The “T0” (first production test) plastic enclosures arrived from China on Friday. Ironically, it seems to take longer for DHL to get from Shenzen to Hong Kong, even though they’re very close, than it does from Hong Kong to Toronto!
My previous post mentioned some of the defects (tooling marks, shrinkage, lack of holes for screws) that are somewhat expected in the first production test. Even with those minor flaws I was still ecstatic to hold, for the first time, a ‘real’ Wimoto enclosure.
The difference between the 3D printed, even “Digital ABS”, and injection moulded part is considerable. Our logo looks much crisper, the overall definition of the part is much greater and the feel of it in your hand is different — much stronger, much more ‘solid’ feeling. The addition of polycarbonate (PC) into the plastic resin mix has added that additional strength (less flexing) and also provides a plastic with a higher quality finish (sheen).
Here’s what the family of plastic parts look like. Two different main enclosure bodies, the bottom plate (which should have screw holes for the tiny M1.2 screws), and the clear acrylic lens part that gets glued into the Climate, Grow, Water, and Thermo. The Sentry has a different assembly for the large hole in the top of the main enclosure that you can see as the white polyethylene piece in the above photo.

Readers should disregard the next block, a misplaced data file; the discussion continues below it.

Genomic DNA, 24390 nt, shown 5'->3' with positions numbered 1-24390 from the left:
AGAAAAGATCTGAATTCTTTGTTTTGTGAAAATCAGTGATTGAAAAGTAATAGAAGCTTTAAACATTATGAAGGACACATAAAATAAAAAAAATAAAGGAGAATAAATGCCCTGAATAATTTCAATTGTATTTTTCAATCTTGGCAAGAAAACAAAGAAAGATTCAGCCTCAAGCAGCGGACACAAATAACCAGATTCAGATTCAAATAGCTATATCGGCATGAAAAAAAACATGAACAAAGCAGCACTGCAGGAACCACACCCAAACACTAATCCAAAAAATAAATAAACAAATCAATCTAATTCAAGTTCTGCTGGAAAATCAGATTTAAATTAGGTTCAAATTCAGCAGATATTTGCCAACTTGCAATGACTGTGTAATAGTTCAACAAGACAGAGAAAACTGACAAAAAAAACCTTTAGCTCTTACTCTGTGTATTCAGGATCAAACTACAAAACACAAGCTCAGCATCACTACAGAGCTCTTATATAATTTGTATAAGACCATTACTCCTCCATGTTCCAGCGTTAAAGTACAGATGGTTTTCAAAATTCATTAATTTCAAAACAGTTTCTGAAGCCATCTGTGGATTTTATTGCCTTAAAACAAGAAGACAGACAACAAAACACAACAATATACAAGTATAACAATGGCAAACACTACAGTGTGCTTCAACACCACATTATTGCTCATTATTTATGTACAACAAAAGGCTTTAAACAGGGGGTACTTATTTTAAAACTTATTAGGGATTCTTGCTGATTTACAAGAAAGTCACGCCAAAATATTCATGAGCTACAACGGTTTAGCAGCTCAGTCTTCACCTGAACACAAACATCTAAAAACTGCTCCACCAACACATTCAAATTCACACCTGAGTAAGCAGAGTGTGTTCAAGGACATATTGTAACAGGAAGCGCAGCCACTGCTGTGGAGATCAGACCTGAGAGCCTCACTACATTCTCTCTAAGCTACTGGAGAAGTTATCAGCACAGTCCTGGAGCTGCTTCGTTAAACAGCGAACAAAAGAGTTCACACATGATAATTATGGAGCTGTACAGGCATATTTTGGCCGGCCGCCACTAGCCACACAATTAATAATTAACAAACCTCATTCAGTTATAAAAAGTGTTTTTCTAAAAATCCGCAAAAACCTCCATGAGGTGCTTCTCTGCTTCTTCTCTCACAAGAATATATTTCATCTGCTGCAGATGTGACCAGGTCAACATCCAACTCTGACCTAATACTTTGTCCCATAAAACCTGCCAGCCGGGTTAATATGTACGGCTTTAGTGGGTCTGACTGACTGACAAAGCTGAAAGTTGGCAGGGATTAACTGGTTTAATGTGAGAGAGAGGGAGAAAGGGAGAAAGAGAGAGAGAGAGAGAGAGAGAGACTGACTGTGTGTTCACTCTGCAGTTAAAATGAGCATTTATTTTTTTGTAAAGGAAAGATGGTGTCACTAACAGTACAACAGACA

Fancy plastic enclosures don’t mean much if the brains that go inside them don’t fit. Luckily, everything fit just fine 🙂 You can see a Grow board in this image and part of a Climate cropped at the bottom. I was able to breathe again once I’d checked!
You can see four gold coloured pads in the third hole from the left in this photo. That’s where the RGB LED lives and making sure that things ‘line up’ is called “fit and form” testing. Other than a couple of very minor tweaks to the electronics boards, we passed fit and form testing!
The bottom plate has a recess for a 25*25mm (1inch*1inch) sticker that contains a QR code to help you configure the device and some regulatory information.
On the left you’ll see one of our prototypes. The battery holder is a formed piece of metal that fits around the battery. This would have meant removing the entire Wimoto electronics assembly to change the battery. It also means you can potentially put the battery the wrong way around. We searched high and low and found a battery holder that fit our enclosure, was reasonably priced (this was the hard part), and only allowed the battery to be inserted correctly and from the bottom. I think you’ll all agree the battery holder in the picture on the right is a better solution. Although it cost three times as much in terms of parts, it will create a better experience for our customers and also likely reduce the number of support requests or boards damaged.
We’re doing a little more testing, and then we’ll be giving the electronics fabricator the green light. We’re making steady progress, although I realize some of you would prefer things were happening faster, it’s important to ship a quality product too.